Social Media Makes for Better Student Writing, Not Worse, Teachers SayBy Joanna Stern, published in ABC News,J uly 16, 2003 Occasionally, Jennifer Woollven, an English teacher at West Lake High School in Austin, Texas, finds some Twitter speak — a FWIW or an “ur” — in a paper. But most of the time she finds that her students are paying a lot more attention when it comes to their writing assignments, especially when they know it might be shared via Twitter itself.  “As an English teacher who is trying to improve student writing, one thing I see is that people are seeing greater ownership of their writing when they know it will be seen beyond the class and the teacher,” Woollven, 40, said.  She has many of her 10th-grade students post their essays and creative-writing assignments on blogs.  Woollven’s students aren’t the only ones who have found motivation, thanks to digital tools and social media. A study released today by the Pew Research Center’s Internet & American Life Project and the National Writing Project has found that 78 percent of high school teachers agree that digital technologies “encourage student creativity and personal expression.”  And to add to that, 96 percent agree that digital technologies “allow students to share their work with a wider and more varied audience.” Encouraging Collaboration, Creativity Joel Malley, 38, has found the same thing in his ninth- and 12th-grade English classes at Cheektowaga High School in upstate New York.  “It creates a culture of creativity,” he said. “They know it will be watched and viewed. It won’t just sit in a closet,” Malley said of his students’ digital story-telling projects, which include everything from blog posts to documentary videos.  Kristen Purcell, the director of research at Pew’s Internet & American Life Project, said other middle and high school teachers shared that the use of social media tools has sparked more creativity in students.  “Some teachers view social media as another avenue for creative expression,” Purcell told ABC News. “Most teachers told us they wouldn’t consider texting or tweeting as formal writing, in the strict sense, but they used the term pre-writing. Students start to express their thoughts and that means students are writing more and they see that as a plus.”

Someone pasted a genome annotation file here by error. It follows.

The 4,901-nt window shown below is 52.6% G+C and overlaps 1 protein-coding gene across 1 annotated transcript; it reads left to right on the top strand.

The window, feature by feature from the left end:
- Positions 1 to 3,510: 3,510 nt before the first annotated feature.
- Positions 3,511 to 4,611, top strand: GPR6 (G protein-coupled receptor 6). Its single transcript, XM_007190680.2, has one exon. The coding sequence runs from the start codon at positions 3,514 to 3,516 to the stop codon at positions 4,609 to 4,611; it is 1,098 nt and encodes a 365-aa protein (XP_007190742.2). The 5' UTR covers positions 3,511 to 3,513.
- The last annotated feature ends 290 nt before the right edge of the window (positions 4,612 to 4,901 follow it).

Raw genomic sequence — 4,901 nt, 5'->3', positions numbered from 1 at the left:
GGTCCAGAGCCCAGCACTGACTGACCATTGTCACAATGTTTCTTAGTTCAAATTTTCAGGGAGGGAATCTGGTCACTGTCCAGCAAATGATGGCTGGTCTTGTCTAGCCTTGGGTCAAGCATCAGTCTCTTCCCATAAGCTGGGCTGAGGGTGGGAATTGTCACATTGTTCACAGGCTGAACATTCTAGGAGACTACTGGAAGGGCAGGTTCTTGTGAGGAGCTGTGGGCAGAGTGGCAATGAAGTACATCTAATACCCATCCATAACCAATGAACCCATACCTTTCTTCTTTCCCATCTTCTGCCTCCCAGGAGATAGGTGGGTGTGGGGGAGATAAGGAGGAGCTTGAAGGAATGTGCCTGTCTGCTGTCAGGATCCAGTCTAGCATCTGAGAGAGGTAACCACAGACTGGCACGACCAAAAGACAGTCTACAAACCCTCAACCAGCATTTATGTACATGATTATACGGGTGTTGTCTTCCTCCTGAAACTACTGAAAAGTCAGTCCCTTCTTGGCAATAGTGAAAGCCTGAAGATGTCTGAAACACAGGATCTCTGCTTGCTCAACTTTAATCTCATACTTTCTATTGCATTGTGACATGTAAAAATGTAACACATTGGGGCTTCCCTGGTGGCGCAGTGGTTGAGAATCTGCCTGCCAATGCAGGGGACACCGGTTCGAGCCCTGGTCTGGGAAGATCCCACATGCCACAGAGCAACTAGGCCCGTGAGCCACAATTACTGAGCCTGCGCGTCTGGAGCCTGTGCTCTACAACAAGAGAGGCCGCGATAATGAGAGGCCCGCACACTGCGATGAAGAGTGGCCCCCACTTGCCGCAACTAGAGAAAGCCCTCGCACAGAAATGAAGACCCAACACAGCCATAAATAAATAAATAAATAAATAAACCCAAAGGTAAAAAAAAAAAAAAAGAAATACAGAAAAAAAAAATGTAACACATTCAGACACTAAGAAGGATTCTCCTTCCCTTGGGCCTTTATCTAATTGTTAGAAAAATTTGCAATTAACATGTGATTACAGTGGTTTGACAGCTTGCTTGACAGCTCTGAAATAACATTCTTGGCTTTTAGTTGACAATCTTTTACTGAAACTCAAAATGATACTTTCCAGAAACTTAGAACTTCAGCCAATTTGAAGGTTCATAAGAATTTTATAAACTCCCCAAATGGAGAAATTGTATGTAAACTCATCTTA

Malley also has his students use Google Docs to write and share their writing with him and their classmates. The collaborative word processing app, which allows users to see the editing in real-time, has allowed students to peer-edit and also speed up the writing process. And Malley isn’t the only one using apps to teach writing.  Pew found that 50 percent of the teachers surveyed say the Internet and digital tools make it easier for them to teach writing; 18 percent say they make it more difficult and 31 percent see no real effect. With all that tech, though, 94 percent of the teachers encourage their students to write by hand.  Pew surveyed 2,462 Advanced Placement and National Writing Project teachers across the country for the report. Effect on Analysis and Spelling But it’s not all positive. Both New York’s Malley and Austin’s Woollven, who participated in the Pew study, shared that while it isn’t a pervasive problem, students do mistakenly use shorthand or texting language in papers and assignments.  “I see a lot of writing that has text language: ‘ur’ for ‘your’ or not capitalizing words,” Woollven said. “For kids who have grown up texting and instant messaging, it is pretty engrained. It is something you have to keep reminding and keep looking at.”  According to the report, 40 percent say digital technology makes students more likely to use poor spelling and grammar, although 38 percent say it is “less likely” to cause those mistakes.  There is also the effect of the speed of the new technologies. Forty-six percent of teachers said that digital tools have made students write too fast, causing mistakes and carelessness. “They are bombarded by so much and they are used to things quickly posting on social networks,” Woollven said. “They aren’t always thinking about revising.”  In focus groups, teachers shared with the Pew authors that the shorter and more concise forms of digital social expression seem to affect students’ ability to read and write longer texts.  Still, many teachers — and according to Pew’s numbers, the majority of teachers — believe that tech is only making writing stronger in certain aspects. And many teachers are up for the new challenges.  “Teachers have been complaining about the declining standards of writing for what seems like 150 years,” Malley said. “I disagree with that. They [students] write differently for me than they do on their Twitter accounts, and if they don’t, it’s my job to let them know what the difference should be.